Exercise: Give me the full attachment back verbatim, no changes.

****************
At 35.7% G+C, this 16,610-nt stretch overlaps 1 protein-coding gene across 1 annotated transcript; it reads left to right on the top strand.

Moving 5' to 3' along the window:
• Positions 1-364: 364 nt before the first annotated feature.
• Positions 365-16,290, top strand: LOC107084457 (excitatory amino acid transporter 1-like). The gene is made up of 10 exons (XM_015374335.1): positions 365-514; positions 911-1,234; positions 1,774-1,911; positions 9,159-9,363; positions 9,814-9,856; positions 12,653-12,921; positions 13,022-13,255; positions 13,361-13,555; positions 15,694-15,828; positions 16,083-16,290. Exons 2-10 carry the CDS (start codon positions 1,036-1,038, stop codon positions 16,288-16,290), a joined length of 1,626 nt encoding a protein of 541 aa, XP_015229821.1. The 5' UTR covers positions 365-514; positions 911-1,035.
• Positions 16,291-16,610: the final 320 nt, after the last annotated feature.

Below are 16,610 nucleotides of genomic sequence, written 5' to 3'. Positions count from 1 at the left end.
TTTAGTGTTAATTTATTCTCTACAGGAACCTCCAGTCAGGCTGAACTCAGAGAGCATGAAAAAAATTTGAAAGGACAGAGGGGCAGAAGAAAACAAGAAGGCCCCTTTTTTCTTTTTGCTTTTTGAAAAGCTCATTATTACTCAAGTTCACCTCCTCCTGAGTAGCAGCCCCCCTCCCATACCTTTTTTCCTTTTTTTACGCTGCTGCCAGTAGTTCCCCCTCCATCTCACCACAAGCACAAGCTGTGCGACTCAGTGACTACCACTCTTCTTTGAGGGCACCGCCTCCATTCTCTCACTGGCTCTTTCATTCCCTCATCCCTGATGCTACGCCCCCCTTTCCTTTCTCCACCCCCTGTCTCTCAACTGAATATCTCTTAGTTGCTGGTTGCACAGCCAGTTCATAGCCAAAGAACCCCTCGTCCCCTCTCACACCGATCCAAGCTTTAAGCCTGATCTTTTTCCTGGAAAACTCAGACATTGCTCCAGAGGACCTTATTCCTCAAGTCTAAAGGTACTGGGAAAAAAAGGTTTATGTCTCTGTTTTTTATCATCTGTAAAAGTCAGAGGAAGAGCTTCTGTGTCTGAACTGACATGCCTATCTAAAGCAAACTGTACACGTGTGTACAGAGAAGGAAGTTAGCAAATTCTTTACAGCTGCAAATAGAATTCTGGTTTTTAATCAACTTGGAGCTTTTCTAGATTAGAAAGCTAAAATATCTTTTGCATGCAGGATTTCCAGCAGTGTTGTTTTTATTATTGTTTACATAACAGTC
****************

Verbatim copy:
At 35.7% G+C, this 16,610-nt stretch overlaps 1 protein-coding gene across 1 annotated transcript; it reads left to right on the top strand.

Moving 5' to 3' along the window:
• Positions 1-364: 364 nt before the first annotated feature.
• Positions 365-16,290, top strand: LOC107084457 (excitatory amino acid transporter 1-like). The gene is made up of 10 exons (XM_015374335.1): positions 365-514; positions 911-1,234; positions 1,774-1,911; positions 9,159-9,363; positions 9,814-9,856; positions 12,653-12,921; positions 13,022-13,255; positions 13,361-13,555; positions 15,694-15,828; positions 16,083-16,290. Exons 2-10 carry the CDS (start codon positions 1,036-1,038, stop codon positions 16,288-16,290), a joined length of 1,626 nt encoding a protein of 541 aa, XP_015229821.1. The 5' UTR covers positions 365-514; positions 911-1,035.
• Positions 16,291-16,610: the final 320 nt, after the last annotated feature.

Below are 16,610 nucleotides of genomic sequence, written 5' to 3'. Positions count from 1 at the left end.
TTTAGTGTTAATTTATTCTCTACAGGAACCTCCAGTCAGGCTGAACTCAGAGAGCATGAAAAAAATTTGAAAGGACAGAGGGGCAGAAGAAAACAAGAAGGCCCCTTTTTTCTTTTTGCTTTTTGAAAAGCTCATTATTACTCAAGTTCACCTCCTCCTGAGTAGCAGCCCCCCTCCCATACCTTTTTTCCTTTTTTTACGCTGCTGCCAGTAGTTCCCCCTCCATCTCACCACAAGCACAAGCTGTGCGACTCAGTGACTACCACTCTTCTTTGAGGGCACCGCCTCCATTCTCTCACTGGCTCTTTCATTCCCTCATCCCTGATGCTACGCCCCCCTTTCCTTTCTCCACCCCCTGTCTCTCAACTGAATATCTCTTAGTTGCTGGTTGCACAGCCAGTTCATAGCCAAAGAACCCCTCGTCCCCTCTCACACCGATCCAAGCTTTAAGCCTGATCTTTTTCCTGGAAAACTCAGACATTGCTCCAGAGGACCTTATTCCTCAAGTCTAAAGGTACTGGGAAAAAAAGGTTTATGTCTCTGTTTTTTATCATCTGTAAAAGTCAGAGGAAGAGCTTCTGTGTCTGAACTGACATGCCTATCTAAAGCAAACTGTACACGTGTGTACAGAGAAGGAAGTTAGCAAATTCTTTACAGCTGCAAATAGAATTCTGGTTTTTAATCAACTTGGAGCTTTTCTAGATTAGAAAGCTAAAATATCTTTTGCATGCAGGATTTCCAGCAGTGTTGTTTTTATTATTGTTTACATAACAGTC